I don't exactly recall what got me interested in the 8-bit units, or precisely when, but it was all about Star Raiders. And I didn't even know it till I got it home and played it. We had planned on going to Chuck E. Cheese's (or was it ShowBiz?) And there was a big debate because Star Raiders was too cool a game! At any rate I was secondarily into the 400/800 along with my Apple II for quite a number of years. And although I never actively "sold" the Atari's on anyone, everyone liked it. And if they had money they probably would'a bought it.

 

At some point in time, someone stole a cartridge from me and denied it. I contacted his parents and had them conduct a search or I was calling the cops. Sure enough the cartridge showed up like magic. We never really did stay friends long afterward. I also lost interest in the 8-bitters soon after. The stolen cartridge was one reason and it showed me what jerks people can be. The others were just plain old "growing-up" reasons. You know.. Getting interested in girls and cars and taunting the cops..

 

Fast forward to today. I have little doubt I'm directly responsible for sending at least 15-20 folks to fleabay in search of 8-bit hardware and goodies. And countless others hauling ass to go and download the two best emulators. But that's today and not BITD.

 

To me and my buddies back then, the 400/800 was known as the Arcade-at-Home, and the Apple II was the serious real computer. I could never change those stereotypes no matter how hard I tried. And that's ok. We had equal fun with both machines.

 

Adults were always a hard sell, they asked what can you do with it. And I only knew games. Mostly. And that didn't interest them much. And the kids who had computers already either had C64 or VIC-20, or Apple II. The lone 8-bit buddy was the one who stole the cartridge from me. And I believe that by him experimenting around in my bedroom was the deciding factor to get the Atari instead of the Apple. That would be the only "sale" I made.

 

Most people I tended to hang out with were in the process of getting something, or already had a system. I never converted any of the jocks or bigger kids from no computer to having a system, let alone an Atari system.

 

But, today, Star Raiders and BallBlazer are great showcase examples and they always get me asked where they can get the goods.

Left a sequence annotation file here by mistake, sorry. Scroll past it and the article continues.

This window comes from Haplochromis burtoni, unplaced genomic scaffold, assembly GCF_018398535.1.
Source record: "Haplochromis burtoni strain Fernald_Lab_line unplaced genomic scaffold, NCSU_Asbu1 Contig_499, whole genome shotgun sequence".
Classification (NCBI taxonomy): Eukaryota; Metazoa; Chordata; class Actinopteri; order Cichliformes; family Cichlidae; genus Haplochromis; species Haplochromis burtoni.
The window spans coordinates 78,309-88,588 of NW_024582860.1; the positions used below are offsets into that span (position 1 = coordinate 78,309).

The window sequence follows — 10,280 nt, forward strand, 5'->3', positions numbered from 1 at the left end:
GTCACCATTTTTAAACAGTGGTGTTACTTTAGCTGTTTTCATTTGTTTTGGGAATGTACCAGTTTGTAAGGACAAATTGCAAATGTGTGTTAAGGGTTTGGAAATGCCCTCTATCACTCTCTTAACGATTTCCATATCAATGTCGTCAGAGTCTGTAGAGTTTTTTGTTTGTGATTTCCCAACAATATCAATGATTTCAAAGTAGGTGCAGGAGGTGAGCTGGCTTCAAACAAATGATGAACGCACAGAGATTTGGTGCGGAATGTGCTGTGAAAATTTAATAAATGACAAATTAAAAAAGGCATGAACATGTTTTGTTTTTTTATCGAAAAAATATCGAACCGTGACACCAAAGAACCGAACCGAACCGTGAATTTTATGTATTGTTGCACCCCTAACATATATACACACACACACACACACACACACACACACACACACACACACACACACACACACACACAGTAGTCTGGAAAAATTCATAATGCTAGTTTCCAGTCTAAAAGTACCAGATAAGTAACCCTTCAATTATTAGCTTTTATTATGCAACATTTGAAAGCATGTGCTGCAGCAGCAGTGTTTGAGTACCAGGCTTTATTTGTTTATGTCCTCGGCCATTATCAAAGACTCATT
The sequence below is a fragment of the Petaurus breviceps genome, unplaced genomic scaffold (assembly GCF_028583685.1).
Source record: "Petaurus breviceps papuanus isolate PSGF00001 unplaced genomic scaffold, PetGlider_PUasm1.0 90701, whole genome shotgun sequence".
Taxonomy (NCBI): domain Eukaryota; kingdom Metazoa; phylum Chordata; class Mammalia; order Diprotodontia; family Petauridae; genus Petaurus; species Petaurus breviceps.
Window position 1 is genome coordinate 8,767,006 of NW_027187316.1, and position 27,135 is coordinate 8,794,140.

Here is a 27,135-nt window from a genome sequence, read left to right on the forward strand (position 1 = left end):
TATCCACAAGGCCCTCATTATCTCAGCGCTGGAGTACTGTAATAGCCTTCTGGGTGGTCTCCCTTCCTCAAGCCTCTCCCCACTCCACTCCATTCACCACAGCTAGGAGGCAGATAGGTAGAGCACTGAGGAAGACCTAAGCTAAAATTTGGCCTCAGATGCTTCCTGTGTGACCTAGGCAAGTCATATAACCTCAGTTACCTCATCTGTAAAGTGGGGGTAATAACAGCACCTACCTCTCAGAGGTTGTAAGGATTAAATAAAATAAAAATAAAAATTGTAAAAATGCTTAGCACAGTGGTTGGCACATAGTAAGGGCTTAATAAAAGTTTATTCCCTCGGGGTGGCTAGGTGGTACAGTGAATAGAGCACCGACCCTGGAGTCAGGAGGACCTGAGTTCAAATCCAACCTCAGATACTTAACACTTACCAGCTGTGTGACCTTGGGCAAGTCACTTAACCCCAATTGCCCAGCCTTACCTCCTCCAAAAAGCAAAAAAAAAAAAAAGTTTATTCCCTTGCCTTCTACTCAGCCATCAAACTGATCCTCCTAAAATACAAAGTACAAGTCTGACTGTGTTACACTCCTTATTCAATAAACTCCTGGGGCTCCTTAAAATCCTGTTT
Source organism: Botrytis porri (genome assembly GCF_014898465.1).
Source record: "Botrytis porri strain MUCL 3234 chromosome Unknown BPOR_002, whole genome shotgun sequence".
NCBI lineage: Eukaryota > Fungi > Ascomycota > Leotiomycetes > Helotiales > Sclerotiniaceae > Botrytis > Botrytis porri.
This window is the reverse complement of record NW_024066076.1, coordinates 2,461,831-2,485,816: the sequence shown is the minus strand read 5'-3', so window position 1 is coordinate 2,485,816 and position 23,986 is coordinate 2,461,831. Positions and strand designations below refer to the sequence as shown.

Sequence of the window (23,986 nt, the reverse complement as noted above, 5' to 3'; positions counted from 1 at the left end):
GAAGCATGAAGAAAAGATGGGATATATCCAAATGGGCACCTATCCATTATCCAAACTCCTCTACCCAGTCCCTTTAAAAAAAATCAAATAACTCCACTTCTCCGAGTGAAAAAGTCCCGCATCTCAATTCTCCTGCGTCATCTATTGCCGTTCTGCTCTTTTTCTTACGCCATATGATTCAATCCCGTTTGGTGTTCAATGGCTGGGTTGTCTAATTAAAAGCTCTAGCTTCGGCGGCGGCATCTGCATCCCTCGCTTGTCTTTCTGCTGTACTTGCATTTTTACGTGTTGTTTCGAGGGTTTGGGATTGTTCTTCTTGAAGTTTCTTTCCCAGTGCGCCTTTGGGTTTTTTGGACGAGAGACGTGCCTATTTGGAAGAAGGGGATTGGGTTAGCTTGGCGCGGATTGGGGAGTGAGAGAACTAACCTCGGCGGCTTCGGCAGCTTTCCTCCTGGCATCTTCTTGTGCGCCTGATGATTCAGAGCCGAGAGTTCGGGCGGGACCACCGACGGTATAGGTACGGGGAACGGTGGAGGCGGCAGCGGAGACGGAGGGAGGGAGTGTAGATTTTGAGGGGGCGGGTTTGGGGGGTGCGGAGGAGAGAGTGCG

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I probably converted 20 or so friends to the Atari 8-bit platform between 1984 and 1987. I was quite the evangelist.

 

In 1983 I was at Middle School, and the boys mostly belonged to one of two tribes. The VIC-20 tribe, and the ZX Spectrum tribe. And the war was brutal. A few non aligned types swore allegiance to the Dragon 32 or the TI-99/4A, one of each if I recall. And there was a dangerous new faction emerging that won converts from both main camps - the Commodore 64 tribe.

 

But I had always admired the Atari. Since seeing an Atari 400 at a computer shop while on a quest to locate the elusive Commodore C2N cassette deck a couple of years earlier, I had considered the Atari as the most visually appealing computer, both physically and on-screen. Finally with the price war of 1984, my parents had got me an Atari 800XL to replace my limited VIC.

 

So there I was. Just me and my Atari. In a school dominated by the Spectrum and the C64. Watching the vicious swap arguments that plagued every break time. Was Ant Attack really worth Sabre Wulf? The arguments raged on and on.

 

And then something happened. I saw an advert in the local paper for an Atari 800. Even though I had the 800XL, I always admired the design of the 800. So I phoned up and cycled over to see it. And there it was - a real Atari 800, with a 410 cassette deck, and a stack of tapes. Some very very odd tapes. Not only were there several cartridge games on those tapes, but also some really odd games such as one called "The Last Starfighter". I didn't think that game ever came out.

 

I bought the 800, managing to get it home on my bike rack. No mean feat as it was boxed. And I got to know the seller. He was part of a pirate ring with access to hundreds of games. He had sold his 800 to pay for a 1050 disc drive to go with his new 800XL. He always refused to sell me his 810 Happy Drive.